On this 4/20, with medical marijuana legal in 14 states and outright legalization on the ballot in California and possibly Colorado, the drug's legitimacy is clearly gaining ground.
Legalization may seem closer than ever in 2010, but a two recent polls indicate a majority of Americans oppose legalization.
Alaska lawmakers have enacted laws to regulate marijuana there, but a small amount confined to the home is typically considered legal. Medical marijuana is also legal in the state.
Although California is considering legalization, the state's medical marijuana laws are so lax that some experts say pot is virtually legal there now.
"Let's be frank, the so-called medical use for marijuana is just a legal use of marijuana," said Charles "Cully" Stimson, senior legal fellow at the Heritage Foundation. "There's just a slight barrier to entry."
As medical marijuana becomes more prevalent and states consider legalization, a range of issues emerge about how pot would be regulated.
Legalization advocates espouse treating marijuana like alcohol is treated under the law -- but there are significant differences.
"The medical marijuana thing is tough enough to get straight," said Richard Collins, a law professor and director of the Byron White Center at the University of Colorado. He suggests regulation similar to cigarettes, including limits on advertising, restrictions on where pot could be sold, and a ban on use by minors.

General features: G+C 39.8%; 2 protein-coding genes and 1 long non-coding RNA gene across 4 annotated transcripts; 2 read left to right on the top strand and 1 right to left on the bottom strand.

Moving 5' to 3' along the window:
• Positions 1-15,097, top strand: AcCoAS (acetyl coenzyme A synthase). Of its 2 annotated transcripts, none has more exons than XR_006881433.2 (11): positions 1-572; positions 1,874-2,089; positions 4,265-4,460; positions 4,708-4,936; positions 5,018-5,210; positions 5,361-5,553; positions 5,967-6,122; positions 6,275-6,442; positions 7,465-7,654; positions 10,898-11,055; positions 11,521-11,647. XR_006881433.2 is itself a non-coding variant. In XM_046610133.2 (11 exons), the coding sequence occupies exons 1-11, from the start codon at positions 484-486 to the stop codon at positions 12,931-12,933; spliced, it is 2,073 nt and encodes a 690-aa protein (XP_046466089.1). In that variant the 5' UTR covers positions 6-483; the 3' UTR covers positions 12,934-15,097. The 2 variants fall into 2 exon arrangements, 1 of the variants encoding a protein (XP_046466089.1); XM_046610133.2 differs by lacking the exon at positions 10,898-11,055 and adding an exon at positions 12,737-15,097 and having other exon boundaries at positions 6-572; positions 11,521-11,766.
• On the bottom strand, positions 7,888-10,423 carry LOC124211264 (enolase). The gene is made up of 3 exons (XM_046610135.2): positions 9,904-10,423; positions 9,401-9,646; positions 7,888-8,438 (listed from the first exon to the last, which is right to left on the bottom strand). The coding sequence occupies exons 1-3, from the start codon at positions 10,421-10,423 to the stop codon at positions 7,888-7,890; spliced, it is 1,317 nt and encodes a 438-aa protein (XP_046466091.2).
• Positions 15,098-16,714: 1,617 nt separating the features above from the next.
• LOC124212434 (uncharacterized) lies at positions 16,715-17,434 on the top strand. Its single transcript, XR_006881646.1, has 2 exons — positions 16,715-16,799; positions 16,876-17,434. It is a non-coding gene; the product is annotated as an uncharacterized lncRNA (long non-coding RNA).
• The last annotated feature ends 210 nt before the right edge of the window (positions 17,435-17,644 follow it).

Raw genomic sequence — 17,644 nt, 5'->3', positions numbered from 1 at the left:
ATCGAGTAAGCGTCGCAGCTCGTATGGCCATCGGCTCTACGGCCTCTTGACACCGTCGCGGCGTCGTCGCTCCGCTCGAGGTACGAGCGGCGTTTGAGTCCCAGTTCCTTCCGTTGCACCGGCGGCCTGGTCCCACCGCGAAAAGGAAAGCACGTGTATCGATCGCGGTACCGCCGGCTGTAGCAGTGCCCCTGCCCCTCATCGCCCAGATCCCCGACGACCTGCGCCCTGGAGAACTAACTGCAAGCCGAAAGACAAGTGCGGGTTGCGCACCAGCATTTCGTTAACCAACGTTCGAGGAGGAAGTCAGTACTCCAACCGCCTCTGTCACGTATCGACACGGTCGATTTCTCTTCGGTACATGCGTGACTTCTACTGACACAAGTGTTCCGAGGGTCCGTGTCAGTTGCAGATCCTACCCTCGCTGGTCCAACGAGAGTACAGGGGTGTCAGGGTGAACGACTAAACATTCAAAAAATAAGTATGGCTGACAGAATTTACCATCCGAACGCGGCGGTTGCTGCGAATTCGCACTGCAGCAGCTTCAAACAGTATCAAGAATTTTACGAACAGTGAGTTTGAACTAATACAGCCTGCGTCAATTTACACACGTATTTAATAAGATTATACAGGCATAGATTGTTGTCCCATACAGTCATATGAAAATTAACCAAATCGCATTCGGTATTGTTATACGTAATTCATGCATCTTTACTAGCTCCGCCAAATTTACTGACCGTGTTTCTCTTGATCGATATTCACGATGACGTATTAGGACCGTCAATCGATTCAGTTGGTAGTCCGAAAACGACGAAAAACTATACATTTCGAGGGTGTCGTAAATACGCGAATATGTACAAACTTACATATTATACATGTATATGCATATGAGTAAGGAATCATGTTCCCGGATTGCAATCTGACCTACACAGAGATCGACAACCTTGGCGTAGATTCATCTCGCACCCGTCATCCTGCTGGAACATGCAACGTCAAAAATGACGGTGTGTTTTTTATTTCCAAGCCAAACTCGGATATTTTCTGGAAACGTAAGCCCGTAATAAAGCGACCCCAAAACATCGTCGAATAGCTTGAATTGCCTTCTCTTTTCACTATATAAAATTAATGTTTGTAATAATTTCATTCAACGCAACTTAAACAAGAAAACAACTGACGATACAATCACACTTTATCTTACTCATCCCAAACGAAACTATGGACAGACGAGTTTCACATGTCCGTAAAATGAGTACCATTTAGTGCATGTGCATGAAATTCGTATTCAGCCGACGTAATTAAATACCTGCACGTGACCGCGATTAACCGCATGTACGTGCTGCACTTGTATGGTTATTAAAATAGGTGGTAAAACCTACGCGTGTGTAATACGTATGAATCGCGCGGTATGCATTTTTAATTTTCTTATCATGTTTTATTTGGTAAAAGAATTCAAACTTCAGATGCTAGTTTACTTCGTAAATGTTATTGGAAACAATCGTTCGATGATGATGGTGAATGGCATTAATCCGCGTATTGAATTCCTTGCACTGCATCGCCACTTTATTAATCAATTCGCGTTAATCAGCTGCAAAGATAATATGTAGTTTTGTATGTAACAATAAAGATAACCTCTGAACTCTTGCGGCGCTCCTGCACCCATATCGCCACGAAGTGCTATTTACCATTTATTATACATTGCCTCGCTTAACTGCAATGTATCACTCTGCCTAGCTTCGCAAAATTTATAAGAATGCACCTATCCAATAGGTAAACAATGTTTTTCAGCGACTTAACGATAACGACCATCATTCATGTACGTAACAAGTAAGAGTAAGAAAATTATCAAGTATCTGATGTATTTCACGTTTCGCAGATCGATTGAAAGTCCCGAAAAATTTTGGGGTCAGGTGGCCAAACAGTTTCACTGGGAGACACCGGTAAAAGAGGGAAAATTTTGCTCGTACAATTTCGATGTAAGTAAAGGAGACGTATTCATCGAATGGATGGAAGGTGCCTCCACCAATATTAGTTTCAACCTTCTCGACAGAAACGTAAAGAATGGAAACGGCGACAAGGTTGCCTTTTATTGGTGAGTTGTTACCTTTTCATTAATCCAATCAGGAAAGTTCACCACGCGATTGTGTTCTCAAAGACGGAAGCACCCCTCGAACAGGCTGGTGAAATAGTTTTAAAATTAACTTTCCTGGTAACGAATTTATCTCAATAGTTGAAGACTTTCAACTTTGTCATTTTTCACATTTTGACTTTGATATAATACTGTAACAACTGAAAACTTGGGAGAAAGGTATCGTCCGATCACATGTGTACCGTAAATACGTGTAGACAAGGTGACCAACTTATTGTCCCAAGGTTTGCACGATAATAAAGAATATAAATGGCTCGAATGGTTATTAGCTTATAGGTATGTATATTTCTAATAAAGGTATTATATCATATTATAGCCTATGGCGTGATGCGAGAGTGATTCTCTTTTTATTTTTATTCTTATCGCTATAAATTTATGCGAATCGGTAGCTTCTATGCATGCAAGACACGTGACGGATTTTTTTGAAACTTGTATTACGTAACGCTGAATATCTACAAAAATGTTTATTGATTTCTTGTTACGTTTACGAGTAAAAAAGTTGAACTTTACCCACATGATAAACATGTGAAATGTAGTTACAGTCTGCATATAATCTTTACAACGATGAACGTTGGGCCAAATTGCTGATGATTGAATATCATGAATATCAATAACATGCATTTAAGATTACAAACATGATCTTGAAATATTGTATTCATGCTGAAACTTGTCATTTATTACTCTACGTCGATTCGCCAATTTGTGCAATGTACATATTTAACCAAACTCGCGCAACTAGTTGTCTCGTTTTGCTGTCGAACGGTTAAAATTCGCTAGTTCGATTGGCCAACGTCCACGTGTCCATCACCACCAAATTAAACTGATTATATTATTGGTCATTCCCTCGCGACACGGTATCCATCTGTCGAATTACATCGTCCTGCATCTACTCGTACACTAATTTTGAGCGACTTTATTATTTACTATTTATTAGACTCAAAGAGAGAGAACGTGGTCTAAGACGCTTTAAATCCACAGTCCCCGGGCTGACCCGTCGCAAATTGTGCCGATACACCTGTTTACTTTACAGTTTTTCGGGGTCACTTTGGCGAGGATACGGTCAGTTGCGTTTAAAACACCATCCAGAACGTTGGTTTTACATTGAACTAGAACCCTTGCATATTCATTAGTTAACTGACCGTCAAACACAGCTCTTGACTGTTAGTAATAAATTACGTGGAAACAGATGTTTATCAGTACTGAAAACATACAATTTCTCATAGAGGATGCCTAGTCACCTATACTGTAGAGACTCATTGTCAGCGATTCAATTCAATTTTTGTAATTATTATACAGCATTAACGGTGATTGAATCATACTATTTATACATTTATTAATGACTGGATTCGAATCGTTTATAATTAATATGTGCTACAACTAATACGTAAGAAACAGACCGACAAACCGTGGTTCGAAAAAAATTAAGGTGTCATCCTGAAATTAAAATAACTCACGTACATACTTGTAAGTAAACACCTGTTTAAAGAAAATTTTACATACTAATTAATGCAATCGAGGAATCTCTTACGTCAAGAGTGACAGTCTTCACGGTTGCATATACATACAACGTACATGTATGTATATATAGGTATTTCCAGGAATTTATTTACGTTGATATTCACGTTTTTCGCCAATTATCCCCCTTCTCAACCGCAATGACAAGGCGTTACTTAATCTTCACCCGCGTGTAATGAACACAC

He notes that indoor smoking bans would apply if marijuana became legal. More than half the states have laws prohibiting smoking in public places, including restaurants and bars. The same health issues caused by cigarettes are an issue with marijuana, too.
"We've been hearing for a long time that smoking is bad for you," Stimson said. "And most people who smoke marijuana don't use a filter."
For those predicting huge revenues from taxation of marijuana, one expert says the fact that federal law prohibits marijuana distribution would continue to drive pot sales underground.
"Thousands of suppliers now compete on the marijuana market, and that's unlikely to change, even if a state repeals its own marijuana ban," Vanderbilt University Law School professor Robert Mikos in a recent news release. "Trying to track them down and monitor their businesses would be incredibly difficult and expensive."
Plus, information collected by states could be used by the feds to prosecute dealers, encouraging them to avoid state tax collections, Mikos said.
Stimson says legalization would lead to lower pot prices, more users, and more drug-related problems such as addiction. In the end, he says, the public costs of dealing with those issues will outweigh the benefits.
"California and pro-legalization advocates are touting this mythical $1.4 billion in tax revenues," Stimson said. "That's a pipe dream."
And even if California or other states legalized pot, federal law still outlaws the drug. Federal prosecutors were urged last fall to avoid pursuing medical marijuana users, but that might not work under different circumstances.
"The Obama administration might not do the same for full-blown legalization," Collins said.
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